In 1821 he was elected Craven University Scholar; and in 1822 he graduated, and received his degree of B. A.; though he did not compete for honors, owing, it is said, to his dislike for mathematics. Between this period and 1824, when he was elected Fellow of his College, he contributed to Knight's Quarterly Magazine the poems and essays, in which, for the first time, we detect the leading traits of his intellectual character. He possessed the feeling and the faculty of the poet only so far as they are necessary for the interpretative and representative requirements of the historian. He possessed the understanding of the philosopher only so far as it is necessary to throw into relations the vividly conceived facts derived from the records of the annalist. He could not create, but he could reproduce; he could not vitally combine, but he could logically dispose. The fair operation of these mental qualities was disturbed by the peculiarities of his disposition. He had boundless self-confidence, which had been consciously or unconsciously pampered by friends who admired the remarkable brilliancy of his powers. Independence of thought was thus early connected with imperiousness of will and petulant disrespect for other minds. Having no self-distrust, there was nothing to check the positiveness of his judgments. Where more cautious thinkers doubted he dogmatized; their proba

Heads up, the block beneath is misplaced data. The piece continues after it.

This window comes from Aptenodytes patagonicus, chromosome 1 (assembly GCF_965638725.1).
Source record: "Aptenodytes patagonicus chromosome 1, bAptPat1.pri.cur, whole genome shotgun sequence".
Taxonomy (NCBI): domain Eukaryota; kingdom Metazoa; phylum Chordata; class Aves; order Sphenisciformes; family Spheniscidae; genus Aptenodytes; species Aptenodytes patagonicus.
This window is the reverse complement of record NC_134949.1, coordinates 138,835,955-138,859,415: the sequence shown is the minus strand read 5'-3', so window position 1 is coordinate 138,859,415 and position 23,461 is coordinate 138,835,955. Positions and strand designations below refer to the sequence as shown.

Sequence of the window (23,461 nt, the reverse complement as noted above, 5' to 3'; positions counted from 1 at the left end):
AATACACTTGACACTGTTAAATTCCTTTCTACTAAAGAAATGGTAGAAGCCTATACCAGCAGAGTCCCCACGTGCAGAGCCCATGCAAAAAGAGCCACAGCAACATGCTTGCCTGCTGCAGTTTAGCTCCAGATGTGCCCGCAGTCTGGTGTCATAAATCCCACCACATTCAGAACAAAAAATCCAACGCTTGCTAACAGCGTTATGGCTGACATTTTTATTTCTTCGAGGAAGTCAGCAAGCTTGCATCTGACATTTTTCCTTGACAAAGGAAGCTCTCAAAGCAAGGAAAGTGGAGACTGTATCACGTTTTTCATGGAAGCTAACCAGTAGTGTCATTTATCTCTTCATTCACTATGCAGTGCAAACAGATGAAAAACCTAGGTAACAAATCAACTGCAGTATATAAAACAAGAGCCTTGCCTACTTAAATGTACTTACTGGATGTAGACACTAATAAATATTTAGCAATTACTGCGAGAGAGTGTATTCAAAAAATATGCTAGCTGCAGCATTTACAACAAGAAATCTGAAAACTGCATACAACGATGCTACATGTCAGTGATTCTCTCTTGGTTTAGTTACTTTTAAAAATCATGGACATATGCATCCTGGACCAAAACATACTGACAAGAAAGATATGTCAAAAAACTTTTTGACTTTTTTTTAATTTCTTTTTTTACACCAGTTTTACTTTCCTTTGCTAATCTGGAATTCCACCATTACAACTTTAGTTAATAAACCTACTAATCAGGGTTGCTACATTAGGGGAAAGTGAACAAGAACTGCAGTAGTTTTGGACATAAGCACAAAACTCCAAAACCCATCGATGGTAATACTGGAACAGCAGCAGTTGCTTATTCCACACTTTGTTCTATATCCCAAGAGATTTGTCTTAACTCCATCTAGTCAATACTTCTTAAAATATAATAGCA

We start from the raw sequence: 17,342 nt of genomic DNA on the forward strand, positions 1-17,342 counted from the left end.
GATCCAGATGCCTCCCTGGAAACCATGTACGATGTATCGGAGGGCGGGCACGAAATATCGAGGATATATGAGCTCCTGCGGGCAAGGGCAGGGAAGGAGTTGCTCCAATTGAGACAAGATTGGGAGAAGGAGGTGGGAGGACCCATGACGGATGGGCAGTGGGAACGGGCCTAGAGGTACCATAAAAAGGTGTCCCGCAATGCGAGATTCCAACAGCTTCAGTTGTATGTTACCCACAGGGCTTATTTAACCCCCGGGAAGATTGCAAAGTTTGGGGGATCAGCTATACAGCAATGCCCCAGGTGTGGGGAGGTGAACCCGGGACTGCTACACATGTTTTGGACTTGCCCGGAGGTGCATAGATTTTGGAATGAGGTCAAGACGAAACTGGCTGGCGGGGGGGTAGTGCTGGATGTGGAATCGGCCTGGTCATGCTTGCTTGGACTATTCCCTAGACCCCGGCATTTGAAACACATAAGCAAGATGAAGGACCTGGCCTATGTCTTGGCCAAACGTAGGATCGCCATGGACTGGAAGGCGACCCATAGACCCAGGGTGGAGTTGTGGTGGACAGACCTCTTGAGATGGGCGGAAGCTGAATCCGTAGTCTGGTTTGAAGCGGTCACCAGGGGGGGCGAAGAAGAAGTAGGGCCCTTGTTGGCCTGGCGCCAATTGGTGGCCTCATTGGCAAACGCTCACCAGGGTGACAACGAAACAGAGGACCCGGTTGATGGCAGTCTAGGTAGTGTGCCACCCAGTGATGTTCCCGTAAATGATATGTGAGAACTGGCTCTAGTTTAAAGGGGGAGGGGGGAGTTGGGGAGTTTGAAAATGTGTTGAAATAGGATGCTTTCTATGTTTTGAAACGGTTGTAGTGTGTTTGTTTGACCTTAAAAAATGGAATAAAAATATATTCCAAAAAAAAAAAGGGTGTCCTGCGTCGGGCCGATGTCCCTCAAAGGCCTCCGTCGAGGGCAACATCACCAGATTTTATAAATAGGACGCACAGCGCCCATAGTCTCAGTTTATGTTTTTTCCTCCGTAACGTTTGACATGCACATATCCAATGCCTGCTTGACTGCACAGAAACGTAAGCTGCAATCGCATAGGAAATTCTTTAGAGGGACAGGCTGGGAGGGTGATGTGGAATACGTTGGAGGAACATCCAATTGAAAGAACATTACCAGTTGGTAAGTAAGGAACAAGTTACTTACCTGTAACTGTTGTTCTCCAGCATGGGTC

bilities were his certainties; and generally the tone of his judgments seemed to imply his inward belief in the maxim of the egotist - "difference from me is the measure of absurdity." Lord Melbourne afterwards acutely touched upon this foible, when he lazily expressed his wish that he "was as sure of anything as Tom Macaulay was of everything.”
A portion of this positiveness is perhaps to be referred as much to the vividness of his perceptions as to the autocracy of his disposition. All that he read he remembered; and his memory, being indissolubly connected with his feelings and his imagination, vitalized all that it retained. Facts and persons of a past age were not to him hidden in the words which pretended to convey them to the mind, but were perceived as actual events and living beings. He could recollect because he could realize and reproduce. To his mental eye the past was present, and he had the delight of the poet in viewing as things what the historian had recorded in words. All men are more positive in regard to what they have seen than in re gard to what they have heard. If what they have seen awakens in them joy and enthusiasm, their expression is instinctively dogmatic, especially if they come into collision with persons of fainter and colder perceptions, whose understandings are sceptical because their sensibilities are dull. Such, to some degree, at least, was the dogmatism of Macaulay in his statements of facts. In respect to his positiveness in opinion, it may be said that his leading opinions were blended with his moral passions, and an unmistakable love of truth animates even his fiercest, haughtiest and most disdainful treatment of the opinions of opponents. These qualities do not of course wholly explain or ex